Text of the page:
I learned about the charges brought against me only after the findings were reached. My departmental chair called me into her office and at the direction of the college administration told me what I had to do to remedy the apparently awful situation I had known nothing about. I had to change my syllabus.
I teach geology at Brooklyn College, part of the City University of New York (CUNY). And luckily I have tenure, an important protection in case of Kafka-like trials at a PC college. What had I done wrong? See for yourself. Here is the offending phrase from the grading portion of my syllabus: “Class deportment, effort etc……. 10% (applied only to select students when appropriate).”
Can you spot the alleged offense? I bet not. For reasons that escape me too, that phrase was perceived as a prelude to sexual harassment. And the phrase was so clearly problematic to the administration that they directed me to change it.
As it turns out, my syllabus almost crossed another invisible line of acceptability in the politically correct world at Brooklyn College. Here’s the problematic part:
“This classroom is an ‘unsafe space’ for those uncomfortable with viewpoints with which they may disagree: all constitutionally protected speech is welcome.” I had been using warning triangles sardonically instead of ordinary quote marks when referring to foolish PC terms. All my department chair would say is, “The triangles are the problem.” I never found out what made the triangles a problem. They were ready to act on a problem without saying what the problem was.
My guess is that some administrator thought the warning triangles were reminiscent of the pink triangles that the Nazis made gays wear. I wonder how long the administrators deliberated before deciding that the clip art street signs I’d included in my syllabus weren’t Nazi symbols.
Nothing in Writing
I think it’s fair to conclude that the phrases at issue in my syllabus were neither sexually harassing nor anti-gay. Would anyone not deeply versed in PC culture conjure up the alleged offenses in my syllabus? Indeed, of all the excesses of the language police I’ve heard about, I can’t think of a more tortured interpretation of words.
Charges involving sexual harassment and anti-gay bias are serious matters that mandate thorough investigation. But because the charges are so serious, they also mandate due process for the accused. That this investigation was concluded, and a course of action recommended without my knowledge and without my having an opportunity for input, fails to meet that standard.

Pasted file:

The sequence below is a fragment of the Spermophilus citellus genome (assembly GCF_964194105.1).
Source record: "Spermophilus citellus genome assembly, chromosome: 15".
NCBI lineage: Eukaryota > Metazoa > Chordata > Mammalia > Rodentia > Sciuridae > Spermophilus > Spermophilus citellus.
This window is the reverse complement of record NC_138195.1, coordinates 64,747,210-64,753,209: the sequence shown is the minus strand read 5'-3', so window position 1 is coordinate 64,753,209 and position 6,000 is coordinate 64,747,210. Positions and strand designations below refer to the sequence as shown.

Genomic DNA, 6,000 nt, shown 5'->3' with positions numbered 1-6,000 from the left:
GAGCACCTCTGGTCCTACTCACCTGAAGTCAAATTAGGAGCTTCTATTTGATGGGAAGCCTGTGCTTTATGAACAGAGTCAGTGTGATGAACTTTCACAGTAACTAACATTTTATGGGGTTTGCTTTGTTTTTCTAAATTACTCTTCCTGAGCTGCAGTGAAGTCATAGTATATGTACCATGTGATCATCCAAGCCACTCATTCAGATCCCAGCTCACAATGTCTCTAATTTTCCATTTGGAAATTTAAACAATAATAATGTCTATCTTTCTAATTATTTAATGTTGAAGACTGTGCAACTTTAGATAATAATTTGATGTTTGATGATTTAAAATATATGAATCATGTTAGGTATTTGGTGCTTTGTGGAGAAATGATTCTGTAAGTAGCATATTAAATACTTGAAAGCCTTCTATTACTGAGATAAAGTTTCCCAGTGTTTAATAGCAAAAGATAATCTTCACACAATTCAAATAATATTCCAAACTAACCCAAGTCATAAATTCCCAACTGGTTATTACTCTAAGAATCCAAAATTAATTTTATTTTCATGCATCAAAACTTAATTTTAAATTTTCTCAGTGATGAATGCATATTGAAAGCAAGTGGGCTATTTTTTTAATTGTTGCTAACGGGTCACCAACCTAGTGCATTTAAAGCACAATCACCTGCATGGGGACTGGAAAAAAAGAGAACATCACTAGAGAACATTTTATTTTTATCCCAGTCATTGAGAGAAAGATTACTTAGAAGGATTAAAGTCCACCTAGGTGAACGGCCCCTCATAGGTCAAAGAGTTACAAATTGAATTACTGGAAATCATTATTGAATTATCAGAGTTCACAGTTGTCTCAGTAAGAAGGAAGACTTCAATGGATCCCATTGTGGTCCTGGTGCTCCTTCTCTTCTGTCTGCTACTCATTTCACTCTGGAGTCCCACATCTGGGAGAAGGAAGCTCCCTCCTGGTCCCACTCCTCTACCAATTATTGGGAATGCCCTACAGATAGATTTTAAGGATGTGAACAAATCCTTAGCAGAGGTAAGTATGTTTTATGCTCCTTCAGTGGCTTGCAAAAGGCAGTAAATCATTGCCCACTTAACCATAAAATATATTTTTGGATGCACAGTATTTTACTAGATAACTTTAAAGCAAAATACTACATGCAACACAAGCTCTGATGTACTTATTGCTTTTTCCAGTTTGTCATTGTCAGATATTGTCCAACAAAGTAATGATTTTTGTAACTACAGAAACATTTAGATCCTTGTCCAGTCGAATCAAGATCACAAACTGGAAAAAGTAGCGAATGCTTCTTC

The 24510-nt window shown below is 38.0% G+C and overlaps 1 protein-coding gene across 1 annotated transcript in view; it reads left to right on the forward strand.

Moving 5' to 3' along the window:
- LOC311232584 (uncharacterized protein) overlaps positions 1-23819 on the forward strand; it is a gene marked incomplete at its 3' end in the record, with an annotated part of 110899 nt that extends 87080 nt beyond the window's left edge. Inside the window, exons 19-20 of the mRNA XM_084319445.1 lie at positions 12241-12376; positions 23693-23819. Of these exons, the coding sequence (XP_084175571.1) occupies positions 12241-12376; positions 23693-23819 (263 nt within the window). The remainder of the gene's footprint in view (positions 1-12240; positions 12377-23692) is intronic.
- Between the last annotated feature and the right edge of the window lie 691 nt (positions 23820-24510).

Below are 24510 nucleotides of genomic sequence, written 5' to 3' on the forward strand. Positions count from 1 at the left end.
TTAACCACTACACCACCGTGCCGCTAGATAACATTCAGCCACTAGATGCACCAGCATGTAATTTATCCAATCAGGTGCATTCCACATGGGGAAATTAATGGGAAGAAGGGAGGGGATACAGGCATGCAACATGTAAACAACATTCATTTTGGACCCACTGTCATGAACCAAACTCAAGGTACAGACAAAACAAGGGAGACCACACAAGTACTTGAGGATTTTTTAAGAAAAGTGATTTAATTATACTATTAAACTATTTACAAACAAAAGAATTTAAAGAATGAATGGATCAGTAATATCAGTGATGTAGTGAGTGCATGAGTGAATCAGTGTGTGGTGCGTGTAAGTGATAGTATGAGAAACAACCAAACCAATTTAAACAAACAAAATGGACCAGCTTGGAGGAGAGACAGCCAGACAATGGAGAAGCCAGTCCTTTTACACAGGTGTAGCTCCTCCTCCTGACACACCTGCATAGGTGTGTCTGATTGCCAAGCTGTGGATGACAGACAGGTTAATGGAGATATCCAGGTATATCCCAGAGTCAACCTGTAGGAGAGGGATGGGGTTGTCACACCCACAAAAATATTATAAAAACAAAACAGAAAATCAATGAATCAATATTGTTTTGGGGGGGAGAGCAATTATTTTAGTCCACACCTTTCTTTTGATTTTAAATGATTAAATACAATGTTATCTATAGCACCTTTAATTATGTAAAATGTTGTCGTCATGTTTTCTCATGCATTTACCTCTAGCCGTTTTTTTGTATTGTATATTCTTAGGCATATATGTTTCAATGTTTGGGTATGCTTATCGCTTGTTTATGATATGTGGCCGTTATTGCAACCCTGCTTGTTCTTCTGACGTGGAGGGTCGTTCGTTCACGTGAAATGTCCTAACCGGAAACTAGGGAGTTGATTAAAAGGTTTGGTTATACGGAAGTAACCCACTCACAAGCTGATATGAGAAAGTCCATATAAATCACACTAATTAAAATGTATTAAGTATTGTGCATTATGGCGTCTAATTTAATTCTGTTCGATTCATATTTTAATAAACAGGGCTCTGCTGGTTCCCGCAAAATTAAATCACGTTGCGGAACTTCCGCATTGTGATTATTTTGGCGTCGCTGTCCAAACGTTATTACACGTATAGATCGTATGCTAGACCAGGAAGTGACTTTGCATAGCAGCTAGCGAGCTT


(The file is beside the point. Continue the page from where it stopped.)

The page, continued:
I thought it wise, given the possible damage to my reputation, that I learn what procedures had been used in my case and what records exist. So I started digging, first asking my chair to tell me which department had initially contacted her.
As a result of that inquiry, the college’s Director of Diversity Investigations and Title IX Enforcement —yes, Brooklyn College really has a Director of Diversity Investigations— emailed me and offered to meet. Given the seriousness of the charges, I declined that offer because I wanted all my communications with the administration to be documented.
In a series of emails, I asked the director to provide me with a copy of the complaint with names redacted, the names of the offices involved in the matter, a description of the procedures, and a description of all actions that were recommended as a result of the findings, among other things.
In response, the director claimed that there had been no charges filed against me and that his office had not investigated my syllabus. He again offered to meet in order to “clear up some apparent misconceptions and miscommunications.”
I certainly was confused at this point. If no charge had been filed, why was I directed to change my syllabus? If his office hadn’t investigated the issue, why did he contact me? If his office wasn’t involved, which office was?
To clear things up, I asked my chair for further explanation. What she told me made me realize why the director was so reluctant to put anything in writing or to share pertinent documents: despite his denial, it was the director’s office that had told her to have me change the phrasing in my syllabus.
Confronting the Director
When I confronted the director with my newly discovered information, he immediately shut down communications, saying, “My office considers the matter to be closed.”
I know that my case pales in comparison to others because the charges I faced were bizarre enough to be easily rebutted. But in seeking answers from the college administration over this issue, I revealed the college’s system for investigating charges of sex bias and sexual harassment to be thoroughly dysfunctional.
If the procedures used against me are typical, an accused person at Brooklyn College is 1) denied due process during the investigation and adjudication and 2) denied any documentation of the complaint, procedures, and findings after the fact.
It is also particularly troubling that the administrator in charge of the investigation of my syllabus became the gatekeeper regarding inquiries about the investigation. Who, then, would hold that administrator accountable for improprieties in investigations?
Brooklyn College is now on notice: the college’s system for investigating charges of sex bias and sexual harassment fails to meet requisite standards for due process, transparency, and accountability and needs to be fixed.